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A magnificent Moonflask, with the seal mark of Qianlong and of the period. Photo Stockholm Auktionsverk

of compressed globular form, finely painted in rich cobalt-blue tones imitating 15th century style with the Eight BuddhistTreasures (bajixiang) within stylized lotus petals. The sides, the cylindrical neck and spreading foot decorated with lingzhi scrolls, underglaze blue seal mark and of the the period (1736-1795), height c. 49.5 cm, width c. 38 cm, depth c. 22 cm. EstimateSEK 10 000 000-12 000 000 ( 1 213 000-12 000 000)

PROVENANCE: In the collections of the present owners ancestors, at least before the First World War. Property of a Northern European aristocratic family

Note: The Qianlong Emperor was a great connoisseur and avid collector of art and antiques. He was highly fascinated by his predecessors and the objects surrounding them. Archaism had been appreciated for a long period but during the Qianlong regime the interest flourished. The inspiration from the supportive and engaged Emperor combined with the technical skill and the outstanding artistry of the craftsmen at the imperial kilns resulted in exquisite and impressive porcelain pieces. 
Stockholms Auktionsverk has the great pleasure to introduce this magnificent and superb moonflask, with the seal mark of Qianlong and of the period (1736-1795). The characteristics typical of the finest porcelain items executed for the Qianlong Emperor. The shape of the moonflask has clear links with the past. During the Han and Tang dynasties similar objects where made of leather, bronze and ceramic materials, which were used to contain wine. The elephant-head handles are also inspired by archaic decoration from the Bronze Age.
The 'moon' form had a renaissance during the beginning of the Ming Dynasty, with influences from Syria, Iran and Egypt, where we find similar forms in perfume sprinklers of glass.
In the 18th century, the moonflask was re-established as an imperial favourite. Craftsmen tried to surpass each other by increasing the size of the flask despite the difficulty of firing such a piece successfully. There would have have been many kiln failures in order to produce the current large and perfect moonflask.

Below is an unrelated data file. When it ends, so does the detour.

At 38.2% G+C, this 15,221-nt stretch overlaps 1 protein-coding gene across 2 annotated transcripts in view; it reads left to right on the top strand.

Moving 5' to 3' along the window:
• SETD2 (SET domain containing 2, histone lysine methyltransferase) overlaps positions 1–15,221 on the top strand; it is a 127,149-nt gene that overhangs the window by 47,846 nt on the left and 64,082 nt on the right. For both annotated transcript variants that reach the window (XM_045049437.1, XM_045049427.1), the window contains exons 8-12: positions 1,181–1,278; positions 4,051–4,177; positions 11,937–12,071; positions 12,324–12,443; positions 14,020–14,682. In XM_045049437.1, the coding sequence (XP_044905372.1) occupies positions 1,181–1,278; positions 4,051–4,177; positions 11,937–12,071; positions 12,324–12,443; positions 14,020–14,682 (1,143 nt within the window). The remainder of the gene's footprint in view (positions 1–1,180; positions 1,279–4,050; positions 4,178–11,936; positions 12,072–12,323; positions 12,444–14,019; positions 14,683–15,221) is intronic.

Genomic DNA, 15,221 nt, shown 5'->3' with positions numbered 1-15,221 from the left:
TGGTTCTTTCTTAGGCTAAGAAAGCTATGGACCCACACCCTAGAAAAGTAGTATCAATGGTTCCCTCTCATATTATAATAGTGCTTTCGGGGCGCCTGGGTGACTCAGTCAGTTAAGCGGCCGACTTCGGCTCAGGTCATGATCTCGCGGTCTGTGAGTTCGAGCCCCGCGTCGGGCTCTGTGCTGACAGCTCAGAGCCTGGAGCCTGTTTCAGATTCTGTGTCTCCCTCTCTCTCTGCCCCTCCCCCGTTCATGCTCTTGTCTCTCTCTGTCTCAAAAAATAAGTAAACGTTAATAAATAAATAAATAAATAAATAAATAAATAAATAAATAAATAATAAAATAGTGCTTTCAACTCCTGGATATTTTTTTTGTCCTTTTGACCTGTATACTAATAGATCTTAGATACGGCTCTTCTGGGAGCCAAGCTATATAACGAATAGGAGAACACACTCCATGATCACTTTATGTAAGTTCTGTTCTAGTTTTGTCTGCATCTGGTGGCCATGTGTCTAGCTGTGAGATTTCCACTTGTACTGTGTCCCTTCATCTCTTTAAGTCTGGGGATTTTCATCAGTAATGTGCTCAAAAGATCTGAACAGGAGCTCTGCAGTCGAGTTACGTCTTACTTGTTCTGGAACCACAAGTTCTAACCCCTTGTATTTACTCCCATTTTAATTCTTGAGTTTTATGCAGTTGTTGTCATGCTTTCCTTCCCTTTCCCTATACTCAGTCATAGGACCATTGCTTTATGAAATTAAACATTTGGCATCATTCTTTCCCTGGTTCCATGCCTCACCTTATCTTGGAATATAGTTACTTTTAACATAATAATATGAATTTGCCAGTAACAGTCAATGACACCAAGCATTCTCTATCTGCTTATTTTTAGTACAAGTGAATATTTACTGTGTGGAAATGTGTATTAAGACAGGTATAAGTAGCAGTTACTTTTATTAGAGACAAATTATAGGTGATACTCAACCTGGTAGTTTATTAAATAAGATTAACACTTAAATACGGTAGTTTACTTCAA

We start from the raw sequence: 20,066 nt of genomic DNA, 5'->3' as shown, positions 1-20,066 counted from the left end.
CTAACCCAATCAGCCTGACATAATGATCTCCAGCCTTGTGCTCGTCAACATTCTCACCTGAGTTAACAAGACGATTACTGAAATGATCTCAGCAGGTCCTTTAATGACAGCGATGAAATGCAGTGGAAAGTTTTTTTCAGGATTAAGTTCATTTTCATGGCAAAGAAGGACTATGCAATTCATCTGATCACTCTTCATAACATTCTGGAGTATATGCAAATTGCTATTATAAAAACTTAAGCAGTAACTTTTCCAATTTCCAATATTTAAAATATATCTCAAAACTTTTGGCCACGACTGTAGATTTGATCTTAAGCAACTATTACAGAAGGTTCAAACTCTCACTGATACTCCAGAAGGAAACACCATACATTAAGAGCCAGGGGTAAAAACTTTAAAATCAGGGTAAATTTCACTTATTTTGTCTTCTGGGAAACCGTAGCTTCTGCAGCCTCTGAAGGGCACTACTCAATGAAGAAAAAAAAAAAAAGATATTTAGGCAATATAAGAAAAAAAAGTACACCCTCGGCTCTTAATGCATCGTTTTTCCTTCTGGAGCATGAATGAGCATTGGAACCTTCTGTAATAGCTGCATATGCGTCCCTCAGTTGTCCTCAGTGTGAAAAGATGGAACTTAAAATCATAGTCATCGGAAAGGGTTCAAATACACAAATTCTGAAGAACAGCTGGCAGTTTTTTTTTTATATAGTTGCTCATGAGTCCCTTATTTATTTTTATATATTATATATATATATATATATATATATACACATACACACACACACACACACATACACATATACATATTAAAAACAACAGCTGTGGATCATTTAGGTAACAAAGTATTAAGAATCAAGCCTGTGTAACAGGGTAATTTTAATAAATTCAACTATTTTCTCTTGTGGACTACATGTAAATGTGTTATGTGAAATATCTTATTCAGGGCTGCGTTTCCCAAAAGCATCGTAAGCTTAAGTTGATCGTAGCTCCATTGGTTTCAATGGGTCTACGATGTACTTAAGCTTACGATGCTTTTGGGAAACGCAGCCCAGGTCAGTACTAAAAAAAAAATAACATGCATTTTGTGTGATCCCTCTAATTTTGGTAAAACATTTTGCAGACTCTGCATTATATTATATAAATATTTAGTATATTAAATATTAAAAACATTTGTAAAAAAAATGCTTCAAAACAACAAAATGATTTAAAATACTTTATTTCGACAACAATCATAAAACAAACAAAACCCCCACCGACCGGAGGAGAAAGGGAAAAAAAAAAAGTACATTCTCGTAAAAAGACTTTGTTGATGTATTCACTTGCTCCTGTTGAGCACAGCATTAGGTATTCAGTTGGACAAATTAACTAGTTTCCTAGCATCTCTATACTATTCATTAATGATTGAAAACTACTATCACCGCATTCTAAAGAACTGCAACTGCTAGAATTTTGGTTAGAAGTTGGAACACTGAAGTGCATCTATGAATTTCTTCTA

It's easy to picture the proud artist that executed this masterpiece. The moonflask has everything the Emperor wished for: an exceptional size (49.5 cm), a fascinating archaic form, a rich cobalt blue colour, a bright white porcelain and a refined decoration with symbolic value.
The shape of the moonflask is elegant and well balanced. The decoration is accurate and of high quality. The message is distinct with the Eight Buddhist Treasures, for example: the fishes representing conjugal happiness and freedom, the endless knot stands for eternal life and the lotus flower representing purity and enlightenment. These symbols are even today vivid in China. This moonflask is not only a precious object it is also a carrier of an important message.

LITERATURE: Compare with: 
Christie's catalogue, 'Fine Chinese Ceramics and Works of Art Part II', 15-16 September 2011, New York, lot 1547
Christie's catalogue, 'For Imperial Appreciation: Fine Chinese Ceramics from the Greenwald Collection', 1 December 2010, Hong Kong, lot 2826
Porcelain in the National Palace Museum, 'Blue and White Ware of the Ch'ing Dynasty', vol. 2, Hong Kong, 1968, pl. 15
M. Beurdeley and G. Raindre, 'Qing Porcelain', Fribourg, 1987, pl. 154
He Li, 'Chinese Ceramics. A New Standard Guide', London, 1996, pl. 599
'Sekai Toji Zenshu', vol. 15, Tokyo, 1983, no. 151

This season's Fine Art & Antiques Auction at Stockholm Auktionsverk contains several interesting and beautiful Oriental objects. Highlights include a magnificent Moonflask, with the seal mark of Qianlong and of the period. It's the property of a Northern European aristocratic family and has been in the collections of the present owners ancestors, at least before the First World War. 

Stockholms Auktionsverk also has the great pleasure to offer 'Important Chinese Paintings and Calligraphy from Swedish Collections' which for the first time are available on the art market. Many of the paintings are purchased directly from the artists by professor Lars Berglund, an internationally well-known expert on 20th century Chinese paintings. 

Viewing 23 November-2 December - Auction 4-6 December 

(Oriental Ceramics and Works of Art 6 December starts at 10 am. Important Chinese Paintings and Calligraphy from Swedish Collections starts at 4 pm) 

Nybrogatan 32, Stockholm, Sweden http://auktionsverket.com